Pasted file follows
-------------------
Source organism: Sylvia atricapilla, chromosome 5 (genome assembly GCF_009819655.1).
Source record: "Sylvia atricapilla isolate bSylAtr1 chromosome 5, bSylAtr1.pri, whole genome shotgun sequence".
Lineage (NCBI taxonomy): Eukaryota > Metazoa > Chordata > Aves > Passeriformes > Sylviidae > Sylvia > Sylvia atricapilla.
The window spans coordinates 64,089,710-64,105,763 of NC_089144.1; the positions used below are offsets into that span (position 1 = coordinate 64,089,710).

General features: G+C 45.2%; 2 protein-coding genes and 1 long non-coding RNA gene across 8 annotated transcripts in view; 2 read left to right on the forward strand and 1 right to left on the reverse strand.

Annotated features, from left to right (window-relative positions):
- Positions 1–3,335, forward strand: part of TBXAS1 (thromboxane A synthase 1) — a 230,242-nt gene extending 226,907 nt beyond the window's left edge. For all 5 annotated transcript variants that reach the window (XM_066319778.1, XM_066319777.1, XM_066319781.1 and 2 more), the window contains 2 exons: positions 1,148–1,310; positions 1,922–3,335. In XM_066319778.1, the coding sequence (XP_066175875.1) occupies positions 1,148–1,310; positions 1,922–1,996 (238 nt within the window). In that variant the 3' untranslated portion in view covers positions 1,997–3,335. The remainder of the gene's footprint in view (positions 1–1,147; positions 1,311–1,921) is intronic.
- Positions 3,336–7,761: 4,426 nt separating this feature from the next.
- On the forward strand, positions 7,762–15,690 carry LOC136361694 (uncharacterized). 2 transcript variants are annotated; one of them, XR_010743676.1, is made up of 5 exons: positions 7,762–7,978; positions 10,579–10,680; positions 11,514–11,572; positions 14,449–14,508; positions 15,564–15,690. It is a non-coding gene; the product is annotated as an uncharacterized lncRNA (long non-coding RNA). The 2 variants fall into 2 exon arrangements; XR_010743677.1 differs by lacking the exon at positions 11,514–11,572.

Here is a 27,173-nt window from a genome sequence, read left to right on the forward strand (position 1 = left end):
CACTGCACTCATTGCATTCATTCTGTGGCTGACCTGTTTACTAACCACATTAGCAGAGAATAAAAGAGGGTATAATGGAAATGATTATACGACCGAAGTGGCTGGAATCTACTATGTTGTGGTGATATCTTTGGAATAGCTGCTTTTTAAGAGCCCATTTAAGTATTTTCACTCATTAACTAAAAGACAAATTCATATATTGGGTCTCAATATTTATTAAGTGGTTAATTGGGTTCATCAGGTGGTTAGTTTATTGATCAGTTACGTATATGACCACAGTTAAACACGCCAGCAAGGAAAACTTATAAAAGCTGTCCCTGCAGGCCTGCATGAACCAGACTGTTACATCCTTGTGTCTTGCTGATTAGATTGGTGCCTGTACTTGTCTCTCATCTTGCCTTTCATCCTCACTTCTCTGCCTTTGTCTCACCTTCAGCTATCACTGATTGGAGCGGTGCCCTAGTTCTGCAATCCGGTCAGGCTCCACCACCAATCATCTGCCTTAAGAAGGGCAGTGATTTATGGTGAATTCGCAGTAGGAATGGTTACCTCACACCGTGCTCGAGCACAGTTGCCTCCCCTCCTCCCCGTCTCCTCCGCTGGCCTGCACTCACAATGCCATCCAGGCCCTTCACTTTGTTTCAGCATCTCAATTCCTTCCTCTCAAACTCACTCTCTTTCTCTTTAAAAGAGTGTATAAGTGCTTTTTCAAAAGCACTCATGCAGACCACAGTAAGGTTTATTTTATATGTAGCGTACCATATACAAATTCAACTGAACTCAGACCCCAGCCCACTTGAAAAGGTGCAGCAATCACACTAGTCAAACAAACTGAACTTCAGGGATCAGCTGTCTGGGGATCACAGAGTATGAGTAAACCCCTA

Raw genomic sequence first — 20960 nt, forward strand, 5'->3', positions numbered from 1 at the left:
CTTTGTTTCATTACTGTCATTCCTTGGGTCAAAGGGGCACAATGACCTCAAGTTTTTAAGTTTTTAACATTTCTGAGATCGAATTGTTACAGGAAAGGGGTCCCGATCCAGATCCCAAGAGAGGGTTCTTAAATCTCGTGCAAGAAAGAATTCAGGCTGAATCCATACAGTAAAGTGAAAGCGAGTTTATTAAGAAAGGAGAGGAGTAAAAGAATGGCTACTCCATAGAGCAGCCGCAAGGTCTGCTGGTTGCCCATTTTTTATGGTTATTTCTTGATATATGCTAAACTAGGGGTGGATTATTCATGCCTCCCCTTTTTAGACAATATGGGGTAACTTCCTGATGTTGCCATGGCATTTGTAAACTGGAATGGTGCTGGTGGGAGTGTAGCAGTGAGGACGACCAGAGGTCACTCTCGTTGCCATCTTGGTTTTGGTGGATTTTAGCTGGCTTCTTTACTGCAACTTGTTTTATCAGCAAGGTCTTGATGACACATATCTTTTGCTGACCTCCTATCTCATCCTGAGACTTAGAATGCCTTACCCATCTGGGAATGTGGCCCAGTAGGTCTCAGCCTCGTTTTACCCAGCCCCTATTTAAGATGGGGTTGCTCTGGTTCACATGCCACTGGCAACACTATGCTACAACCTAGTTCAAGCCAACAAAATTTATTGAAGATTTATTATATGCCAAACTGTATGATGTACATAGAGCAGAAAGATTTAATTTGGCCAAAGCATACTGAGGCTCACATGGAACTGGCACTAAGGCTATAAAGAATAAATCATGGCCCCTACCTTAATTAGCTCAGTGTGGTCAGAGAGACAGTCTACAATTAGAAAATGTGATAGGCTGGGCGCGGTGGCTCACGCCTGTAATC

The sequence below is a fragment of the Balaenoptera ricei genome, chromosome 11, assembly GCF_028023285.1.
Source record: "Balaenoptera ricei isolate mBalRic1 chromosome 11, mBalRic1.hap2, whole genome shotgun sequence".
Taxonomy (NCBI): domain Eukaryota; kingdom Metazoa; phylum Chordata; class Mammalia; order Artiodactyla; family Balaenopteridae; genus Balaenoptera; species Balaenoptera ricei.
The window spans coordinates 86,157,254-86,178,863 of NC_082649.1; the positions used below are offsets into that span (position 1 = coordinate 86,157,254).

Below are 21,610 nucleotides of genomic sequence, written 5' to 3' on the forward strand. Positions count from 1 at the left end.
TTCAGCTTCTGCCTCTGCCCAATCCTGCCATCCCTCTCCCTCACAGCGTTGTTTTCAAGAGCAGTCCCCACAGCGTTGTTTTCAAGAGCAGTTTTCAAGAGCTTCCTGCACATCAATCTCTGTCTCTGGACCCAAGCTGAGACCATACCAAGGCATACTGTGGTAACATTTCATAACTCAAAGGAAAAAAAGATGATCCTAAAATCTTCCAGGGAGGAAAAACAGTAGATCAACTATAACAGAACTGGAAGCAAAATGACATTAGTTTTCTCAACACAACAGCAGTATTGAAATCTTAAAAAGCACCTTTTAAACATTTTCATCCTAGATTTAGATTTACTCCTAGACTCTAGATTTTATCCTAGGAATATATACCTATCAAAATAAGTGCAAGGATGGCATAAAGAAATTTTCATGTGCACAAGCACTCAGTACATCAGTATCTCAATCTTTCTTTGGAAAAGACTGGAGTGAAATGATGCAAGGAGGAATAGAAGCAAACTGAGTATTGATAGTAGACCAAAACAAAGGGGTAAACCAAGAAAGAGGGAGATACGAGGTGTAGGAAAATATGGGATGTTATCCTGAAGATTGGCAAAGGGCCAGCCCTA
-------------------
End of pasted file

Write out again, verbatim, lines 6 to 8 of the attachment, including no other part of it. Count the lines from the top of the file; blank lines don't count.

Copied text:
Annotated features, from left to right (window-relative positions):
- Positions 1–3,335, forward strand: part of TBXAS1 (thromboxane A synthase 1) — a 230,242-nt gene extending 226,907 nt beyond the window's left edge. For all 5 annotated transcript variants that reach the window (XM_066319778.1, XM_066319777.1, XM_066319781.1 and 2 more), the window contains 2 exons: positions 1,148–1,310; positions 1,922–3,335. In XM_066319778.1, the coding sequence (XP_066175875.1) occupies positions 1,148–1,310; positions 1,922–1,996 (238 nt within the window). In that variant the 3' untranslated portion in view covers positions 1,997–3,335. The remainder of the gene's footprint in view (positions 1–1,147; positions 1,311–1,921) is intronic.
- Positions 3,336–7,761: 4,426 nt separating this feature from the next.